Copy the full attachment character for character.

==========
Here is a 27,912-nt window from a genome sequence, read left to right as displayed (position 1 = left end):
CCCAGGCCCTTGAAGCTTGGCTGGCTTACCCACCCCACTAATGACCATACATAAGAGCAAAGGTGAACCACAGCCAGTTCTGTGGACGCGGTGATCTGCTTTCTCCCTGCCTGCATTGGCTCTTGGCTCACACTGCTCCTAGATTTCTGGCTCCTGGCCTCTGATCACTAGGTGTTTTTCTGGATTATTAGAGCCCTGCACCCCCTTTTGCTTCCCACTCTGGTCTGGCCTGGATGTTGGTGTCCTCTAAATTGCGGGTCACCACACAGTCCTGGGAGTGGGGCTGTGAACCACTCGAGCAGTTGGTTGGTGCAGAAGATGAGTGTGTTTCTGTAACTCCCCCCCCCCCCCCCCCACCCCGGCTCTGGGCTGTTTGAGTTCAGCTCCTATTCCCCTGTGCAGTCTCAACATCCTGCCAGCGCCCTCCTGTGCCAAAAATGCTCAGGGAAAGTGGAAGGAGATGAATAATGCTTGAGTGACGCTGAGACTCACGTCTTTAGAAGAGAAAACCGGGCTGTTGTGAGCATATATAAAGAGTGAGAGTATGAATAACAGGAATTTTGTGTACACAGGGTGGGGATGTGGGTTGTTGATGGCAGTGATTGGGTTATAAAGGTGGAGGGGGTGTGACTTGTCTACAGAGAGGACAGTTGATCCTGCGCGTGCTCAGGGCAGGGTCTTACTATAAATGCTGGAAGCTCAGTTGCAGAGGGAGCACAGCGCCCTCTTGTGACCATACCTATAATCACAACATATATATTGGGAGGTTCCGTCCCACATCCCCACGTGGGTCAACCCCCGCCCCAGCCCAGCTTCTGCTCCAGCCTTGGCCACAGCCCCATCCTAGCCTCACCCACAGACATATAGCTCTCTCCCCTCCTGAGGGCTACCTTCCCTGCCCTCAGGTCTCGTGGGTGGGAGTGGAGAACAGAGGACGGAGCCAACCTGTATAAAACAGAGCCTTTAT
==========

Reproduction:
Here is a 27,912-nt window from a genome sequence, read left to right as displayed (position 1 = left end):
CCCAGGCCCTTGAAGCTTGGCTGGCTTACCCACCCCACTAATGACCATACATAAGAGCAAAGGTGAACCACAGCCAGTTCTGTGGACGCGGTGATCTGCTTTCTCCCTGCCTGCATTGGCTCTTGGCTCACACTGCTCCTAGATTTCTGGCTCCTGGCCTCTGATCACTAGGTGTTTTTCTGGATTATTAGAGCCCTGCACCCCCTTTTGCTTCCCACTCTGGTCTGGCCTGGATGTTGGTGTCCTCTAAATTGCGGGTCACCACACAGTCCTGGGAGTGGGGCTGTGAACCACTCGAGCAGTTGGTTGGTGCAGAAGATGAGTGTGTTTCTGTAACTCCCCCCCCCCCCCCCCCACCCCGGCTCTGGGCTGTTTGAGTTCAGCTCCTATTCCCCTGTGCAGTCTCAACATCCTGCCAGCGCCCTCCTGTGCCAAAAATGCTCAGGGAAAGTGGAAGGAGATGAATAATGCTTGAGTGACGCTGAGACTCACGTCTTTAGAAGAGAAAACCGGGCTGTTGTGAGCATATATAAAGAGTGAGAGTATGAATAACAGGAATTTTGTGTACACAGGGTGGGGATGTGGGTTGTTGATGGCAGTGATTGGGTTATAAAGGTGGAGGGGGTGTGACTTGTCTACAGAGAGGACAGTTGATCCTGCGCGTGCTCAGGGCAGGGTCTTACTATAAATGCTGGAAGCTCAGTTGCAGAGGGAGCACAGCGCCCTCTTGTGACCATACCTATAATCACAACATATATATTGGGAGGTTCCGTCCCACATCCCCACGTGGGTCAACCCCCGCCCCAGCCCAGCTTCTGCTCCAGCCTTGGCCACAGCCCCATCCTAGCCTCACCCACAGACATATAGCTCTCTCCCCTCCTGAGGGCTACCTTCCCTGCCCTCAGGTCTCGTGGGTGGGAGTGGAGAACAGAGGACGGAGCCAACCTGTATAAAACAGAGCCTTTAT